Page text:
A Busy May for Seaside Symphony

By Todd Feinburg

Published May 05, 2016, issue of May 05, 2016.
The North Shore’s Symphony by the Sea, an all-professional chamber orchestra, brings unusual intimacy to Firehouse Center for the Performing Arts in Newburyport and the Cabot Theater in Beverly.
The North Shore’s Symphony by the Sea, an all-professional chamber orchestra, brings unusual intimacy to Firehouse Center for the Performing Arts in Newburyport and the Cabot Theater in Beverly.

“I wish they could earn what people are paid in Boston,” laments Symphony by the Sea co-founder Beverly Clark regarding her musicians, “but that’s just not the nature of the beast.”

Thirty-five years after helping to create Symphony by the Sea, a professional orchestra that performs in Beverly and Newburyport, Clark finds herself and her organization fighting the tides of history. “Every year we’re sort of amazed that we’re still alive because we’ve seen so many orchestras come and go over this time.”

Spring is a busy time at Symphony by the Sea, a two-month period that sees the season open with concerts in early April then wrap up in May with a fundraiser (on May 14) and, a week later, with the end of season “All Beethoven” concerts. This year, the fundraiser has a headliner sure to bring in a crowd, Peter Sagal, the host of “Wait, Wait… Don’t Tell Me,” NPR’s popular game show. “We have 800 seats to fill,” explains an excited Clark, “and we’re well on our way to getting it sold out thanks to the appeal of Peter Sagal.”

Sagal will present an original theatrical comedy piece called “A Personal Journey Through And To The Constitution,” which is an extrapolation of a documentary he made for PBS, where Sagal rode around the country on a motorcycle getting a feeling for the way the constitution plays out in real life. He will also narrate a musical piece as it is being performed by the orchestra.

There is something wonderful about listening to a Boston-style symphonic performance, then walking out of the theater to find yourself in a North Shore downtown. But don’t let the location, or the pay-scale, fool you – these players know what they’re doing. “We’re on a level that could hold itself alongside any Boston orchestra,” said Clark. “When we first started everybody was more or less trained, but not at as high a caliber as they are now.”

Clark, trained as a professional flutist, is particularly excited by the quality of the music. “Most of the musicians are graduates of conservatories of one kind or another and have played with symphony orchestras and major chamber orchestras,” explains Clark, “and our conductor, Brian DePalma, is one of the founding members of the Orpheus Chamber Orchestra.” The Orpheus is an innovative orchestra located in Manhattan that puts the interpretive power into the hands of the musicians rather than a conductor.

Ironically, one of Symphony by the Sea’s deficiencies turns out to be one of its benefits – at least from Clark’s viewpoint. Given the suburban locations and budget, the orchestra is smaller than what you’d find in the city. “We don’t use percussion other than a timpanist, we don’t use lower brass like trombones or tubas or bassoons. The orchestra is constituted as the same orchestra for which Beethoven, Haydn and Mozart actually wrote,” explains Clark.

Which also has the benefit of creating a more intimate experience. “It’s a different sound than you get when you go to a symphony orchestra which usually has 80 musicians,” said Clark. “We’re an orchestra of 35.”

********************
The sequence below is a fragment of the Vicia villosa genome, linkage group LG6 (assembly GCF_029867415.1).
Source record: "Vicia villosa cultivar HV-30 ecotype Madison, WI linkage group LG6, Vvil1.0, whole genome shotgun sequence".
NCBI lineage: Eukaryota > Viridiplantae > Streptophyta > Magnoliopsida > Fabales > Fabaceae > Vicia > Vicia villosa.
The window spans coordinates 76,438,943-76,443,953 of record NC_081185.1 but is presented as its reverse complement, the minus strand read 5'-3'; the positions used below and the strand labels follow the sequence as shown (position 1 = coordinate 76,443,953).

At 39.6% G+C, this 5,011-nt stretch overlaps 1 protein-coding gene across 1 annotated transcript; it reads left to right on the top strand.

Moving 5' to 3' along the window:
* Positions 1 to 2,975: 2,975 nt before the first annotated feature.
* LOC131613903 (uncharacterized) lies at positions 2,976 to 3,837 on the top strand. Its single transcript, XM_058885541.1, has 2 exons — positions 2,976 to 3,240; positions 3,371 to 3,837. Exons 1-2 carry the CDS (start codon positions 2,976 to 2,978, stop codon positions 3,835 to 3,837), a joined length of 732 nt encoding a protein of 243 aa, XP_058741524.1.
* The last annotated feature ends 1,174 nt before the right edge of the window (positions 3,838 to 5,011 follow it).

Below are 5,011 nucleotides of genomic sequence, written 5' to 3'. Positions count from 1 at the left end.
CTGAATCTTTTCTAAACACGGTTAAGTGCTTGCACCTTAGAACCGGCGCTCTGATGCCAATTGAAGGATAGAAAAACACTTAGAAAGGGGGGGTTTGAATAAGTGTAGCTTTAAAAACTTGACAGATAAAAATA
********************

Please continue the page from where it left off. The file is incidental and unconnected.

This intimacy makes the experience special for the players as well as the audience, said Clark. “As someone who has played in symphony orchestras, I can tell you that it’s very, very different.” This is because, she explains, it becomes easier for the players to follow subtleties in one another’s performances. “When you’re playing, you listen to how another musician plays a phrase and you’re going to try and play it the same way. When there are 80 musicians on the stage, it’s not quite that intense.”

The Symphony has drifted around the North Shore, spending 15 of its early years at the Peabody Essex Museum, “then the Peabody Museum,” notes Clark; it was also in a Peabody church for a few years, spending the last dozen or so in Marblehead. But the move to Beverly put the organization right where it belongs according to board member Marcia Duffy. “We love being at the Cabot Theater. It’s a good, central location for the North Shore, which is important given our interest in widening our audience base,” and “the new seats in the renovated theater are attracting a bigger crowd.”

The orchestra hopes to attract new, younger, fans to classical music. The Cabot Theater is available during the day and is interested in joining Symphony by the Sea in developing programs for young people. “School groups could bring busloads of students in and hear daytime performances with an educational component included,” said Clark.

Not only will the students learn the joys of live music but, adds Duffy, “they just might bring their parents back with them.”

Symphony By The Sea 2016 Events

“ALL BEETHOVEN” concerts

Saturday, May 21, 2016, Firehouse Center, Newburyport, 1 p.m.

Sunday, May 22, 2016, The Cabot Theater, Beverly, 3 p.m.

An Evening with Peter Sagal, LIVE at the Cabot

To Benefit Symphony by the Sea on its Thirty-fifth Anniversary Season,

Peter Sagal, renowned radio personality and host of National Public Radio game show Wait Wait… Don’t Tell Me!, is an American playwright, screenwriter, actor, and commentator extraordinaire. The evening will include Peter serving as the jaunty narrator of the quirky (and short) Carnival of the Animals by French Romantic composer Camille Saint-Saëns, performed by members of Symphony by the Sea on Saturday, May 14, 2016 at 8 p.m. at the Cabot in downtown Beverly.



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